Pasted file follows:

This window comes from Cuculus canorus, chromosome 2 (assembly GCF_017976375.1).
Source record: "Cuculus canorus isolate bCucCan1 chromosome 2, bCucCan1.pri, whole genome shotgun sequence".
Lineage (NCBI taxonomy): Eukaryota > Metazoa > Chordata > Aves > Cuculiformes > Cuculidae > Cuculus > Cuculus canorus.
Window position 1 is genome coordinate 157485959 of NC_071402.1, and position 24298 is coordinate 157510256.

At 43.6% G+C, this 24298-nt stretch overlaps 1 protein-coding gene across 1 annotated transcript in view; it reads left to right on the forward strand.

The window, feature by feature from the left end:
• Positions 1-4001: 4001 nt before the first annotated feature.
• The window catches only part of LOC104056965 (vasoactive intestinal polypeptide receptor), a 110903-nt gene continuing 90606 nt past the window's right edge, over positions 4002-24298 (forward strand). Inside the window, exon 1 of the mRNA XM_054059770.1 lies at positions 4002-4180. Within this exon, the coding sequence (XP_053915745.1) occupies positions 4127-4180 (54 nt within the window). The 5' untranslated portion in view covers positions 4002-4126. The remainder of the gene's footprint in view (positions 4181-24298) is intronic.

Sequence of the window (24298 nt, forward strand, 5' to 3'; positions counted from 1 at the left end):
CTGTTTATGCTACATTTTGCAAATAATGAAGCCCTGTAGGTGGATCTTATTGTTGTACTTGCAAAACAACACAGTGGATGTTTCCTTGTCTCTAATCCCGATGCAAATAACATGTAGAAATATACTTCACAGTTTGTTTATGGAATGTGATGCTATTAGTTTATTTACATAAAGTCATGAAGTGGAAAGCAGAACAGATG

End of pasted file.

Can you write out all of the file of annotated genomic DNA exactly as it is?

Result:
This window comes from Cuculus canorus, chromosome 2 (assembly GCF_017976375.1).
Source record: "Cuculus canorus isolate bCucCan1 chromosome 2, bCucCan1.pri, whole genome shotgun sequence".
Lineage (NCBI taxonomy): Eukaryota > Metazoa > Chordata > Aves > Cuculiformes > Cuculidae > Cuculus > Cuculus canorus.
Window position 1 is genome coordinate 157485959 of NC_071402.1, and position 24298 is coordinate 157510256.

At 43.6% G+C, this 24298-nt stretch overlaps 1 protein-coding gene across 1 annotated transcript in view; it reads left to right on the forward strand.

The window, feature by feature from the left end:
• Positions 1-4001: 4001 nt before the first annotated feature.
• The window catches only part of LOC104056965 (vasoactive intestinal polypeptide receptor), a 110903-nt gene continuing 90606 nt past the window's right edge, over positions 4002-24298 (forward strand). Inside the window, exon 1 of the mRNA XM_054059770.1 lies at positions 4002-4180. Within this exon, the coding sequence (XP_053915745.1) occupies positions 4127-4180 (54 nt within the window). The 5' untranslated portion in view covers positions 4002-4126. The remainder of the gene's footprint in view (positions 4181-24298) is intronic.

Sequence of the window (24298 nt, forward strand, 5' to 3'; positions counted from 1 at the left end):
CTGTTTATGCTACATTTTGCAAATAATGAAGCCCTGTAGGTGGATCTTATTGTTGTACTTGCAAAACAACACAGTGGATGTTTCCTTGTCTCTAATCCCGATGCAAATAACATGTAGAAATATACTTCACAGTTTGTTTATGGAATGTGATGCTATTAGTTTATTTACATAAAGTCATGAAGTGGAAAGCAGAACAGATG